Are you an industrial facility / operation?
If the answer is yes, chances are more than likely you need to be covered under the Multi-Sector Generic Stormwater Permit in Florida. Remember I said there’s around 30 sectors that are covered under this permit? I’m sure you can guess, but these sectors are all encompassing. They cover just about every industrial operation out there.
Florida’s NPDES Stormwater Program regulates all industrial activities that have stormwater discharges to surface waters of the state or municipal separate storm sewer systems. and are included in any one of the 11 categories of “stormwater discharges associated with industrial activities”.
Who enforces the Florida Multi-Sector Generic Permit?
We’ve thrown a few acronyms around so far, but one you need to pay attention to is FDEP, or Florida DEP, or Florida Department of Environmental Protection. Why?
Because the FDEP is in charge of administering and enforcing stormwater permits in Florida. In fact, the NPDES Stormwater Program falls under the Division of Water Resource Management. As you can imagine, Florida, a state where so much is near water, and so many people depend on water for recreational or commercial activities, Florida takes these permits very seriously.
The Florida DEP adopted the MSGP in 1995 (which was an earlier, national level version created by the USEPA), and then created their own permit in 2000. So, since 2000, the Florida DEP runs the show when it comes to stormwater discharge permits.
Why do I need a stormwater permit in Florida?
If this is where your mind’s at right now, I hate to break it to you, but this stuff is the law. Asking why you need to get covered under the Florida MSGP is like asking why do I have to pay taxes or why do I need to follow speed limits? You just do.
If it rains on your industrial operation, and you have even the slightest chance to contribute to stormwater pollution, you more than likely are required by law to have a stormwater permit, and to stay in compliance with it.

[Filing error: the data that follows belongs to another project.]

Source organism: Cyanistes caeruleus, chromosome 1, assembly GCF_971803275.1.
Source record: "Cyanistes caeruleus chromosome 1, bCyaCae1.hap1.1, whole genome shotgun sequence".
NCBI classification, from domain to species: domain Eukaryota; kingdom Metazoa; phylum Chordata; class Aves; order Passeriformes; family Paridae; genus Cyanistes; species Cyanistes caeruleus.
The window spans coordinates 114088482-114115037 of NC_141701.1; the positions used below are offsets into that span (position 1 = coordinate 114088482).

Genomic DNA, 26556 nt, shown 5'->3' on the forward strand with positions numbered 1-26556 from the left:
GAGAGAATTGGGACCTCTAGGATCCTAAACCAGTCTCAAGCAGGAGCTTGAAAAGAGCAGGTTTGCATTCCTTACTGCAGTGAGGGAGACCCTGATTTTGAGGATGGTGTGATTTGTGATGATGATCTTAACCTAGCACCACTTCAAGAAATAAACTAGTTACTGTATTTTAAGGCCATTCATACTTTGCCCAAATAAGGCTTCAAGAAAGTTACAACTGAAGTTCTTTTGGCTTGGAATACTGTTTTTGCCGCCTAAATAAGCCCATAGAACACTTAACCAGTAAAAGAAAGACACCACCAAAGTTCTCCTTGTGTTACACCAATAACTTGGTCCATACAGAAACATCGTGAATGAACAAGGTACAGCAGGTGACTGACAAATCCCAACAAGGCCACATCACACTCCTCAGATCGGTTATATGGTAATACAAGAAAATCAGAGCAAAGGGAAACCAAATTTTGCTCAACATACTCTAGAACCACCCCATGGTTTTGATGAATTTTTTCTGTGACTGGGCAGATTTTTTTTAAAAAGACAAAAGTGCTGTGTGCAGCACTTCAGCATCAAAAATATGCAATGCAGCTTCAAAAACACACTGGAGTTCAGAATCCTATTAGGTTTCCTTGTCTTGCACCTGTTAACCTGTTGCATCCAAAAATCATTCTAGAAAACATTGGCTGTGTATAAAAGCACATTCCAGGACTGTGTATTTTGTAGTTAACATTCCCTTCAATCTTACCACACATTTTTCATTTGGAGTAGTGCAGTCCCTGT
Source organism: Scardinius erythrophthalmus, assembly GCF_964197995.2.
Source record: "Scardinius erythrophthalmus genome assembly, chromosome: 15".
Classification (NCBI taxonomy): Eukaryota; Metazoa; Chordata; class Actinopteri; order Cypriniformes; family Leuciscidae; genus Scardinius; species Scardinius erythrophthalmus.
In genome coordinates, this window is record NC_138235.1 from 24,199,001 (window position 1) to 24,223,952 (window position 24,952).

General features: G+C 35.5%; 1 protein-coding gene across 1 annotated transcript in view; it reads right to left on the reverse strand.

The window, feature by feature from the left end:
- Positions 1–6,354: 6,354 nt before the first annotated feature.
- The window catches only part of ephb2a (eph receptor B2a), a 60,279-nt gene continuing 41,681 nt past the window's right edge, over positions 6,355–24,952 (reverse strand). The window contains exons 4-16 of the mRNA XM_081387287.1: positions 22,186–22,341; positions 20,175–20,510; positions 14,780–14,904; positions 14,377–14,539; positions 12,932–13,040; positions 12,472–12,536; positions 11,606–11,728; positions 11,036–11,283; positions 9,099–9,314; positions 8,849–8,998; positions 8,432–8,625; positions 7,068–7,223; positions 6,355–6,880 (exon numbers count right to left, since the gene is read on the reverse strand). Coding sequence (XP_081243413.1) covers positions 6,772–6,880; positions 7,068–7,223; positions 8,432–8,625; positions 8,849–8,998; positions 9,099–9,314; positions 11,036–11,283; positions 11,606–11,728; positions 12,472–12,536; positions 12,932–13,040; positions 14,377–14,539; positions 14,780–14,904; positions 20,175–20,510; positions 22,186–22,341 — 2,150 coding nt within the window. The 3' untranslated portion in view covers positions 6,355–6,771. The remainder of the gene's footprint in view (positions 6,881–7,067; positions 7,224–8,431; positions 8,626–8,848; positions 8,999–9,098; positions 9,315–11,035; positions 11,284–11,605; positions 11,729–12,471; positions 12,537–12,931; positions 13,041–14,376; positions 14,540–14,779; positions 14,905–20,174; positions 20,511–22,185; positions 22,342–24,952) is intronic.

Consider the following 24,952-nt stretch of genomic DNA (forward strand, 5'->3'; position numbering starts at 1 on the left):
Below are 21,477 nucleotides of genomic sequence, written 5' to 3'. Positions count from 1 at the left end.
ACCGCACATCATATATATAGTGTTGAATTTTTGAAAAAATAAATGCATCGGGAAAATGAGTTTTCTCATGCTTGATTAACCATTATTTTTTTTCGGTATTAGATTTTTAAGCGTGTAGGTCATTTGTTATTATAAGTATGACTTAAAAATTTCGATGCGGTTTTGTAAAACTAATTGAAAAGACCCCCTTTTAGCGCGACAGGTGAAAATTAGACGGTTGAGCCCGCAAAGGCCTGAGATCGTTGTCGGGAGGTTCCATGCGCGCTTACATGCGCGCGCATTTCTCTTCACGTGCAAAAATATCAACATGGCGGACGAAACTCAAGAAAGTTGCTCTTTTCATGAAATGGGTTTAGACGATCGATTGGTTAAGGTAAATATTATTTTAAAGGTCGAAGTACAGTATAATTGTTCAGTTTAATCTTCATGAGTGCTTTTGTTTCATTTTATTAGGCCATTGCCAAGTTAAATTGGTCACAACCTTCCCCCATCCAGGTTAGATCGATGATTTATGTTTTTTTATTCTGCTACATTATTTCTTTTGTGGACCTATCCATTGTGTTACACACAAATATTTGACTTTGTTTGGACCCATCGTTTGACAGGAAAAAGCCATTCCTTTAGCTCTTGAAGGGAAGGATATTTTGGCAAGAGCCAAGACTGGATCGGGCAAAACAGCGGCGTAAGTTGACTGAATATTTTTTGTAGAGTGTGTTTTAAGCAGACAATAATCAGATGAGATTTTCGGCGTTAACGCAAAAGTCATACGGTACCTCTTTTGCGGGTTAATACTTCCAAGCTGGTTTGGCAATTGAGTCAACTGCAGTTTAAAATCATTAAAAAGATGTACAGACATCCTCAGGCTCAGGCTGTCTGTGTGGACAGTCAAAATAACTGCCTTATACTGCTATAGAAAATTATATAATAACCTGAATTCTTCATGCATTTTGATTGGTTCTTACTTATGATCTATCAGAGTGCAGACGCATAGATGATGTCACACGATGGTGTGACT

If you don’t get covered under the Florida MSGP and need one, you could be in a world of trouble. Stormwater non-compliance fees start at over $50,000 per day, per violation. The FDEP can press criminal charges against you for criminal violations relating to your NPDES permit. And a common, increasing threat, is 3rd party groups, from environmental activists to concerned citizens and neighbors, can sue you for non-compliance.
In other words, you stay out of trouble by having a permit and staying in compliance. That’s why you need a stormwater permit.
From an environmental perspective, it’s because your facility can negatively impact the environment on a water quality level. If polluted stormwater runs off your facility, and into a nearby waterbody, those pollutants from your operation are now impacting the water that everyone in Florida enjoys or depends on (including wildlife).
Without trying to get too preachy here, Florida has over 30,000 lakes, over 150 rivers, hundreds of springs discharging millions of gallons of water per day, and is home to some of the most iconic waterbodies and water dwelling animals in the United States. It is everyone’s job to do what they can to limit their impact on the things that make Florida, Florida! Water is everywhere in Florida, and like it or not, stormwater permits help protect that water from becoming polluted.
Is the Florida MSGP my only choice?
Good question! The answer is no. In fact, there are several different types of NPDES stormwater discharge permits in Florida.
The FDEP has several types of stormwater permits available, and in some cases, you might not be allowed to use Florida’s MSGP, in other cases it might be your only choice. Regardless, here’s the full breakdown on all the various types of stormwater permits in Florida: